Legislation Listing EMS Providers as Mandatory Child Abuse Reporters Advances in Pennsylvania

Bill, designed to clarify reporting requirements in wake of Jerry Sandusky case, establishes failure to report as a misdemeanor or felony crime


 
 

State News Service | | Thursday, June 13, 2013


Legislation sponsored by Rep. Todd Stephens (R-Montgomery) to expand the list of those mandated to report suspected child abuse has unanimously passed the Children and Youth Committee.

JEMS: EMS Legal Experts Explain Child Abuse Reporting

JEMS: EMS Providers Can Identify Child Abuse

"My legislation, which largely tracks the recommendations of the Task Force on Child Protection empaneled following the issues at Penn State University, will ensure when a child in Pennsylvania is abused the authorities will be notified," Stephens said.

Under House Bill 436, those required to report suspected child abuse include all school personnel, including those at colleges and universities; child care providers; religious leaders; physicians and other health care workers; social services workers; law enforcement officers; attorneys; librarians; emergency medical service providers; and employees and independent contractors of each of these entities.

The bill fulfills a recommendation by the Task Force on Child Protection to clarify the law on who must report suspected child abuse, but it also increases the penalties for failing to do so to a felony in the most egregious circumstances.

"I believe we all share an obligation to protect Pennsylvania's children," Stephens continued. "But those in positions of trust or who are responsible for caring for our children must be vigilant in reporting suspected child abuse."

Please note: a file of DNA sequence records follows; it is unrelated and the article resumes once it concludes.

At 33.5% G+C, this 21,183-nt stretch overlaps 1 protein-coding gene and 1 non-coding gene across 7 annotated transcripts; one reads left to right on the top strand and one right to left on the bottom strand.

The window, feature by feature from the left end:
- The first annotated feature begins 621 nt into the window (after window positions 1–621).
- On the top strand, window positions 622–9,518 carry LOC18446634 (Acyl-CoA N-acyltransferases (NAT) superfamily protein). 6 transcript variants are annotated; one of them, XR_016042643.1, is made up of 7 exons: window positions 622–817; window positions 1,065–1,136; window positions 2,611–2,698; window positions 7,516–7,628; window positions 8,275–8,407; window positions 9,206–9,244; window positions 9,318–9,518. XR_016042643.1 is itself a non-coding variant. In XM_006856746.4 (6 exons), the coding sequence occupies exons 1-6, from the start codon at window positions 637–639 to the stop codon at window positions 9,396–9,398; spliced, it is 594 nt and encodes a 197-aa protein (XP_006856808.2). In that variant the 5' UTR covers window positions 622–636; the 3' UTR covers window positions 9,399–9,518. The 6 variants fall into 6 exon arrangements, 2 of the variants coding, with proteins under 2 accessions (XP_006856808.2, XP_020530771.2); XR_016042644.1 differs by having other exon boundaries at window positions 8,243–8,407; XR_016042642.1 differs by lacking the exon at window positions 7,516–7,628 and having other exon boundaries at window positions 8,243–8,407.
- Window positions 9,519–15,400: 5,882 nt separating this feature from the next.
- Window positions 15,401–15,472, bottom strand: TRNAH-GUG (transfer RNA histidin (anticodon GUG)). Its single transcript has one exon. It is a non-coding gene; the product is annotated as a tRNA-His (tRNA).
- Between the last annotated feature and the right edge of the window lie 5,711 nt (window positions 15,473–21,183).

As a member of the Children and Youth Committee, Stephens also supported five other bills to improve child safety.

The bills include:

House Bill 430-This legislation would improve the procedures for reporting child abuse in Pennsylvania by eliminating chain-of-command reporting within organizations and institutions, allowing for Internet and email reporting, and would institute a cross reporting requirement to ensure that reports of suspected child abuse are sent to the proper authorities.

House Bill 433-This would provide for additional safeguards and due process with respect to the outcome of a child abuse investigation by requiring that the county Children and Youth Agency director and solicitor approve indicated reports of child abuse and provide a specific timeline for appeals of the outcome of a child abuse investigation.

House Bill 434-This bill ensures that school employees are subject to the same investigations and held to the same standards as parents, child care workers and other perpetrators of child abuse.

House Bill 435-- Expands and clarifies background clearance requirements and bars to employment for individuals who, in a paid or volunteer position, are responsible for the welfare of a child.

House Bill 726--Amends the definitions of child abuse and related terms in the Child Protective Services Law.

"Taken together, these bills strengthen the laws against child abuse while clarifying the chain of responsibility so crimes like those committed at Penn State cannot fall through the cracks and go unaddressed," Stephens said.
 



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